Why Windows Hello monitors are not more common?

I know some might have an ulcer just by seeing a mention of Windows Hello, but the facial recognition part is so convenient. When using my Surface Pro X (first laptop I ever owned who has support for Windows Hello facial recognition), login is so simple and fast. I like it.

And lately, I had the idea to have facial recognition for my desktop. It’s one stone, two birds:

  1. I have a way more convenient way to login in my desktop. Currently, I’m using a Windows Surface Modern Keyboard with ID for the fingerprint reader. But with fingertips that easily get moist just enough so any readers cannot read them half of the time, it’s not the best experience. And ditching the fingerprint readers would help me to bring back a TKL keyboard.
  2. I could just always run my work laptop closed when working at my desk (as I’m stuck in WFH until January), with a more flattering angle for the webcam.

But there is one problem: there’s almost no fucking option (and they are also often out of stock and/or expensive). I think I found some options, most being from Philips, but most of them are horrendous looking, or too small screens. And the two most interesting options (Dell, HP) I found (with USB C hub, 27", three sides boderless, hideable webcam) are 1440p (and expensive) when I’m fine with 1080p.

Why is there so few choices? And is there any option I might have miss? I know I can go for a webcam with Windows Hello, like this Lenovo one which I would be more likely to buy, but it will not be as seamless of a package, and they are unnecessarily huge.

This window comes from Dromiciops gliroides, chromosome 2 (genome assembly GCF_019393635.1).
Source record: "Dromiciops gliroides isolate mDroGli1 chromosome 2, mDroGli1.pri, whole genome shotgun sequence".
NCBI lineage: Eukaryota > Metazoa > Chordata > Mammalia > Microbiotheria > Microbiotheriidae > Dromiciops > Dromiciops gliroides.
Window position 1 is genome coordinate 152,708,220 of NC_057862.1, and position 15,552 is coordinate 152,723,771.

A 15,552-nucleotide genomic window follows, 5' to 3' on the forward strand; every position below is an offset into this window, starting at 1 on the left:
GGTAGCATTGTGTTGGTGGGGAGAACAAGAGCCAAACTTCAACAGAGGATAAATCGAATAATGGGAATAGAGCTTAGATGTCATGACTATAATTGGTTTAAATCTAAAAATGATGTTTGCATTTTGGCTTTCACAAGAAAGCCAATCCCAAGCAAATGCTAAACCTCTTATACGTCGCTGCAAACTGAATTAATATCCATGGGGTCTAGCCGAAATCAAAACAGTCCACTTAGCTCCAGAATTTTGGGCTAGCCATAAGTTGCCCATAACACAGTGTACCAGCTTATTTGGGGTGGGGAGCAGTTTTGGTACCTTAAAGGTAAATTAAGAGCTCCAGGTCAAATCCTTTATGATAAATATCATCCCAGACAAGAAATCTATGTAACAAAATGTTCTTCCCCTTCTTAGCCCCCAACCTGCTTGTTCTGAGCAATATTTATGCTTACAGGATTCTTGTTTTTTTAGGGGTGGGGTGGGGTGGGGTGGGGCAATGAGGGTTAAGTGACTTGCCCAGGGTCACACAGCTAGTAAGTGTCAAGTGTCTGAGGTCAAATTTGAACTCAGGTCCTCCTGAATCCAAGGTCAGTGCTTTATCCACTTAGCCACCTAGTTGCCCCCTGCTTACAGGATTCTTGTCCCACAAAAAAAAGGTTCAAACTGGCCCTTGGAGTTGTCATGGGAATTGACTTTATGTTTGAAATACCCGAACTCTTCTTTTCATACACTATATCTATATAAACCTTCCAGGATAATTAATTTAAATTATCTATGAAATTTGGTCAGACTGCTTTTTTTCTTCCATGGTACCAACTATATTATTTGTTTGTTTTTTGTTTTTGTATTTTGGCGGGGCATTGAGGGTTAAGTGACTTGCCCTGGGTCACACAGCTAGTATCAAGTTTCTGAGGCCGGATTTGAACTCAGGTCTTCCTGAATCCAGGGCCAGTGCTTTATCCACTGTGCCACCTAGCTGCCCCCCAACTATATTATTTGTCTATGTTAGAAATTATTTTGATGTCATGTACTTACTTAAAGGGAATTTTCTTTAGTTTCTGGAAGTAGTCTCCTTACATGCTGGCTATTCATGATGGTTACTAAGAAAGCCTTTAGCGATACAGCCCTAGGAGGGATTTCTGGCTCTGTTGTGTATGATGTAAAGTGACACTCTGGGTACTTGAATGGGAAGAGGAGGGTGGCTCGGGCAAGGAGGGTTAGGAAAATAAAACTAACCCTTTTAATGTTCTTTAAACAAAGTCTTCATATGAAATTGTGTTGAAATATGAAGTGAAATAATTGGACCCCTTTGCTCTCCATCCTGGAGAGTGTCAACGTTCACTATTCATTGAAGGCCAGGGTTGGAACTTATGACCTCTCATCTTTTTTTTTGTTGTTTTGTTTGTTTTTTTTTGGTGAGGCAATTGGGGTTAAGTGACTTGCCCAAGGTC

I might be complaining for something trivial, but hey I can get feed up on the smallest of details some time. :wink:

Suggest Logitech Brio for this.

Also, the answer is that: it’s optional and the windows ecosystem is super fragmented in terms of quality

Trying to get others to switch to new optional things in Windows, even if it’s better, is stupid difficult. Just look at UWP apps


There is a license fee required probably.

Also its not an open standard?

A camera is not a typical feature of a monitor. They are two separate things.

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Adding to what everyone else said I’d say that:

  • Buyers aren’t proably looking for that feature in a monitor
  • Higher cost that would make good monitors cost even more
  • Security is not the main concern for an home PC that will probably not be accessed locally by someone else besides the owner like a laptop would (stolen, left at a desk at work for brief moments, etc.)
  • Offices in which such a feature makes the difference don’t make use of the other features of fancy monitors like high resolution (less so recently), good color reproduction, high framerate and need a good balance between tech and panel quality for costs reason

That’s good points. Sucks though. A simple camera mechanism must not be that expensive to incorporate. And Windows hello modules are more prevalent in laptops, and seems rather unexpensive when looking to salvage ones on ebay.